Last Sunday, I gave what was perhaps the most emotional sermon ever as I reflected, as did many throughout America, on the events that occurred in Sandy Hook.  My personal connections to the community made it all the harder for me to function in the hours and days after the event.

I have read many perspectives over the last few days and have come to the conclusion that the recent events in Clackamas, OR and Sandy Hook, CT have more to do with our love for violence than it does with guns.   Guns are only a small piece of the puzzle.

There are folks who believe that banning assault rifles is the solution.  I agree that assault rifles have no purpose except for killing mass numbers of people.  However,  banning weapons will not prevent murders from weapons any more than banning abortions would prevent terminating pregnancies or banning cocaine and crack would prevent drug addiction. The only outcome of outlawing weapons, abortions, crack/cocaine is force these underground giving organized crime syndicates another market to exploit.  Plus the number of deaths annually by assault rifles is small compared to the number of deaths by all firearms, whether those deaths are homicides, suicides, or accidental.  So a ban on assault rifles only covers a small dent in the overall issue of gun violence, just as gun violence is a small piece of the over all issue of violence.  It might seem a victory for gun control advocates but it does not address the problem.  It is comparable to swatting at a fly when a tiger is on the prowl.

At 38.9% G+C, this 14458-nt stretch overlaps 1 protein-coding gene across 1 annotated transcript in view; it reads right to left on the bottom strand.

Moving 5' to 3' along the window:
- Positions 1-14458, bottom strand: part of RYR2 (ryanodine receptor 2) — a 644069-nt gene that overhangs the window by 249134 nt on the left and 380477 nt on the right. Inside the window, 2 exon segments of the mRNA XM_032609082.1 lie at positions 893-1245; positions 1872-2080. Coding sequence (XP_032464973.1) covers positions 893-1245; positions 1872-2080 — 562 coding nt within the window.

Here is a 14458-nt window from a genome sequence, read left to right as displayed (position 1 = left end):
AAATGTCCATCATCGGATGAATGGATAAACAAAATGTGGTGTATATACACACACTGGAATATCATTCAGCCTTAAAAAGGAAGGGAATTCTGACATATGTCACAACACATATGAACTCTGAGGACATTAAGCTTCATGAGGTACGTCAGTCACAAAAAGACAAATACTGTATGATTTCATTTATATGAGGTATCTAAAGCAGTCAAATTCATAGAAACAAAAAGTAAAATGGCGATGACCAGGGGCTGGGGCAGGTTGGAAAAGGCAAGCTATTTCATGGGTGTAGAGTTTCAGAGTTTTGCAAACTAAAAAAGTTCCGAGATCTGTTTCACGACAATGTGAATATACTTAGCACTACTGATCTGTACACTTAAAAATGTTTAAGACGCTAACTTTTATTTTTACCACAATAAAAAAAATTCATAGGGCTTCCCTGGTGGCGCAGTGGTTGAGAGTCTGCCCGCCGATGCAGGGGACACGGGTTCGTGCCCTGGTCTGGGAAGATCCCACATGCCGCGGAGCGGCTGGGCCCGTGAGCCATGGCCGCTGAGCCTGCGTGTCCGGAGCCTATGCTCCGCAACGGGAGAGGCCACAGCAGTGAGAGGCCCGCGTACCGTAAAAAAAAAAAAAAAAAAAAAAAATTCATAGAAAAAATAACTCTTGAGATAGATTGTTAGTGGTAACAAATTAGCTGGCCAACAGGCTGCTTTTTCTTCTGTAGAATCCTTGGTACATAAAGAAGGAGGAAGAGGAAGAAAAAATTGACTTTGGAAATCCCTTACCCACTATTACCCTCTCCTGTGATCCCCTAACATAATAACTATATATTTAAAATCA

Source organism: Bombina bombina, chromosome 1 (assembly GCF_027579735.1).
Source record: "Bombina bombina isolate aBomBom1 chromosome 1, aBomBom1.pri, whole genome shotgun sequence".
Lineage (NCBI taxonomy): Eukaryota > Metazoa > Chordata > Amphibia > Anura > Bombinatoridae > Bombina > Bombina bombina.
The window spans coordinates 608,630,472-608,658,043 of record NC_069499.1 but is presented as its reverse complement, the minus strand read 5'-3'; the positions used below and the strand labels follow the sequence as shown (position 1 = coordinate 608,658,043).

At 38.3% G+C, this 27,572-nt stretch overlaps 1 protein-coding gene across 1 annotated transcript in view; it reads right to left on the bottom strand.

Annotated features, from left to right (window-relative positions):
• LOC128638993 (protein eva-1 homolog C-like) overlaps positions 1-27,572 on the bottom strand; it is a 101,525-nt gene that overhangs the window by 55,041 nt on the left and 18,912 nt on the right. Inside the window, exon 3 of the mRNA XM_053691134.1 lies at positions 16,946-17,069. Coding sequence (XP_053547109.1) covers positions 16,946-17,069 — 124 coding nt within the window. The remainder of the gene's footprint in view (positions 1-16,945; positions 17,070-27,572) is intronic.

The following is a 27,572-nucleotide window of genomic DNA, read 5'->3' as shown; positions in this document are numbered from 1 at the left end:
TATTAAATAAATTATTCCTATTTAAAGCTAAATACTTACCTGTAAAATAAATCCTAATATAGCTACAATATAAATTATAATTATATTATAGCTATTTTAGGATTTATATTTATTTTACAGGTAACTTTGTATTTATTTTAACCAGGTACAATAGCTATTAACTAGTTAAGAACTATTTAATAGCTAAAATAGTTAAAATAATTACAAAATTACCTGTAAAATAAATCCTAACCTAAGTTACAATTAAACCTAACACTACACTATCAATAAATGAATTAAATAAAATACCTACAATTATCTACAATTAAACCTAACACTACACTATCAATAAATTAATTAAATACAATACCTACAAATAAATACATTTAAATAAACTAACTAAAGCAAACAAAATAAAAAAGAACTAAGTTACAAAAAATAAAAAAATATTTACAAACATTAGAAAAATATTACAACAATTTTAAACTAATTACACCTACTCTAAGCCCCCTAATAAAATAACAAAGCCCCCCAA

That tiger is violence in American culture.  We have a love affair with violence.  John Lennon is quoted as saying “We live in a world where we have to hide to make love, while violence is practiced in broad daylight.”

We begin early in our lives to enculturate our children to violence.  When I was young it was watching Tom and Jerry Cartoons and The Three Stooges. We would laugh at their antics but the underlying theme was violence.  Today the children are given video games of World of Warcraft and Call of Duty and the Halo series.  The animations are increasingly lifelike. One of the purposes of games in any culture is to teach various skills that will enable the player to survive in that culture.  Games like Candy Land or Shoots and Ladders teach young children how to cooperate with one another, Chess teaches strategic thinking, and World of Warcraft, Halo?  They teach how to become immune to the horrors of war and death.   They teach how to be callous in the face of violence–both in the receiving of it and in the perpetrating of it.

I am not going to join the chorus that is trying to blame video games on the recent shooting in Sandy Hook.  The factors that led this young man to commit these heinous actions are far too complex to simply point to one factor as the scape goat.  That said, our culture’s willingness to lift up these games as desirable products for children and adults is a symptom of this nation’s pathology.  It is an indication that our culture is mentally ill when violence is glorified  as entertainment.  It makes our culture no different than the Roman Empire when people  were thrown to the lions and gladiators for sport.  We look at that ancient empire and think how barbaric yet our actions are no less barbaric.